Kāpiti & Wairarapa river alert: Toxic algae in Waingawa and Ōtaki rivers at extreme levels
Kāpiti Coast District Council wants to let you know that Greater Wellington Regional Council is advising people and dogs to avoid going into the water at the Ōtaki and Waikanae Rivers.
For more up-to-date information about where to swim, go to http://www.gw.govt.nz/safeswim/
Toxic algae in the Waingawa and Ōtaki rivers are at extreme levels of more than 50% riverbed cover. Detached mats of dried algae are widespread along the river margins. Mats have also been found in the Waikanae River at Jim Cooke Park.
The algae is shiny brown/dark green and coats submerged riverstones. When it dies it floats to the surface and forms brown mats at the water’s edge. It is important to keep an eye on babies and toddlers who are inclined to put objects in their mouths. Seek emergency medical attention if anyone in your group swallows toxic algae.
Contact with toxic algae can cause symptoms such as skin irritation, nausea, vomiting, numbness, tingling or muscle twitches. You may feel short of breath. If you develop these symptoms following contact with the river, please contact your doctor or Healthline on 0800 611 116. Swallowing toxic algae has the potential to cause serious health issues such as convulsions or loss of consciousness, symptoms which need urgent medical attention.
This is the first time guideline levels have been exceeded in Ōtaki River. The affected area extends from Hautere all the way down to the river mouth. The stretch of the river below SH1 is particularly bad. Swimmers should avoid this reach as the risk is very high.
Swimmers should also avoid the Waingawa River.
Caution is also advised when choosing a swimming spot in the Waikanae River downstream of SH1, due to the presence of detached mats.
Keep dogs on leashes in these areas. Dogs are at greatest risk from toxic algae because they love the smell of it and will eat it if they can. During a bloom, they must be kept on a leash along the river bank. If you suspect your dog has eaten toxic algae (even if only a coin-sized amount) take it straight to the vet.
We strongly advise that dogs be kept on leashes by the Pakuratahi River from SH2 to its confluence with the Hutt River in Kaitoke Regional Park. We also strongly advise people not to swim in this area.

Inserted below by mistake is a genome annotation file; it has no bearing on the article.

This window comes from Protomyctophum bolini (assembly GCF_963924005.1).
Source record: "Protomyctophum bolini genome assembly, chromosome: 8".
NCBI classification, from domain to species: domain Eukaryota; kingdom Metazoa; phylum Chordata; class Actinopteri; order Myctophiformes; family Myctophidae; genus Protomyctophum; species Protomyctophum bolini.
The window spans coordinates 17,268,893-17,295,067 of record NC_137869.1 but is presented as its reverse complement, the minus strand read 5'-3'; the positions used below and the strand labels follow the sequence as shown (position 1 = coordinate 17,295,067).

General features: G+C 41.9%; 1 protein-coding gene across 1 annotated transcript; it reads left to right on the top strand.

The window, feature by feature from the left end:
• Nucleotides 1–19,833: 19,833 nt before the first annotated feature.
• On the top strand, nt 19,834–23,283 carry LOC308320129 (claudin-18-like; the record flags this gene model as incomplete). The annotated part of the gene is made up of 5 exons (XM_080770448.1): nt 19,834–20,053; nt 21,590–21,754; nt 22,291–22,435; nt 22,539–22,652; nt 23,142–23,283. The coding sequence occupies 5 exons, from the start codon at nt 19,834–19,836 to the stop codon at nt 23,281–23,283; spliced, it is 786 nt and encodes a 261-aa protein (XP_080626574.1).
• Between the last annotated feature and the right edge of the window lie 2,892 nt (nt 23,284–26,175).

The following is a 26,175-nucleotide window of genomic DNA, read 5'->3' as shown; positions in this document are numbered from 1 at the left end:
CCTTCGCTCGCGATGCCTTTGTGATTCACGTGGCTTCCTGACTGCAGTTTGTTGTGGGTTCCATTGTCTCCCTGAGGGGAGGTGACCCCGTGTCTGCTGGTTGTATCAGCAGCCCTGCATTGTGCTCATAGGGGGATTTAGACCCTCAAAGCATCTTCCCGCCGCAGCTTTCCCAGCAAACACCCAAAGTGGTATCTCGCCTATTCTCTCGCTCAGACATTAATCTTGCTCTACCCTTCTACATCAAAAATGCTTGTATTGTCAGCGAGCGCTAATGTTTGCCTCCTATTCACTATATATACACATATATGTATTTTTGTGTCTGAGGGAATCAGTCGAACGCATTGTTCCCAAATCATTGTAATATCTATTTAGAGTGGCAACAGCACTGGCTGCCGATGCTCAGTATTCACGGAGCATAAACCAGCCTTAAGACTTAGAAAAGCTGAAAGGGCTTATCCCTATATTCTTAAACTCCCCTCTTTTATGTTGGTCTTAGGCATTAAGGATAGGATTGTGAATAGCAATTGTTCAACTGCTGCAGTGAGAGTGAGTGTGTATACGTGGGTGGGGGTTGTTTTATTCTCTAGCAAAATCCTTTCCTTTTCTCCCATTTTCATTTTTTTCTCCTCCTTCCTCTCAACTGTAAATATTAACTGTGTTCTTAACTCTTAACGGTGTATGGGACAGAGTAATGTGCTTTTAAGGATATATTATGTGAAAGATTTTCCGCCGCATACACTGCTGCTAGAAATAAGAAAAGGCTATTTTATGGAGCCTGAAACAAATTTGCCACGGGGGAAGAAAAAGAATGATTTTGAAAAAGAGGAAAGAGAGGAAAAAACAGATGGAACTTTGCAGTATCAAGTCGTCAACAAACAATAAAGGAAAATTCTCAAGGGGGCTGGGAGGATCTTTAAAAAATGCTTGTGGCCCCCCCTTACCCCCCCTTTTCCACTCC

The Waipapa Stream (near rocks) and the Hape Stream also on the Red Rocks walking track (near the start of the track) both have significant blooms. The streams are not swimmable but dog walkers should be careful.
Know your enemy
Greater Wellington monitors popular swimming spots weekly throughout the summer. We will issue an alert if toxic algae reaches unsafe levels, but please learn to recognise and avoid it.
When the weather is dry our rivers can produce toxic algal blooms, especially where the water is already shallow. We monitor the toxic algae in rivers in the region, and work with councils across the region to keep river and stream users informed.
Given the rapid growth of toxic algae, and its potential change in coverage between weekly monitoring points, people are also urged to get educated. See pictures below and also check out information signs around popular swimming holes, and visit Greater Wellington’s Is it Safe to Swim? website and Facebook page for more information.
For more information call the media phone: 021 914 266
Current toxic algae status
Waingawa River - red flag warning: Toxic algae in the Waingawa River is at extreme levels of more than 50% of riverbed cover. Detached mats of dried algae are widespread.
Kāpiti Coast - red flag warning: Toxic algae in the Ōtaki River is at extreme levels of more than 50% of riverbed cover. Detached mats of dried algae are widespread. Mats have also been found in the Waikanae River at Jim Cooke Park.
Pakuratahi River - red flag warning: the algal bloom in the Pakuratahi River remains just over guideline levels.
Ruamahanga: Toxic algae riverbed cover in the main-stem of the Ruamahanga River remains low. Algal levels in the Waipoua River are also low, no warning.
Hutt River: No warning
Waipapa Stream: Significant algal blooms. Dog walkers should be careful.
Hape Stream: Significant algal blooms. Dog walkers should be careful.
The toxic algae that grows in Lake Henley is referred to scientifically as "planktonic cyanobacteria". The toxic algae that grows in our rivers in called "benthic cyanobacteria". Planktonic cyanobacteria floats freely in the water column (looks a bit like green pea soup) while benthic cyanobacteria grows on the rocks in the river (see attached photo).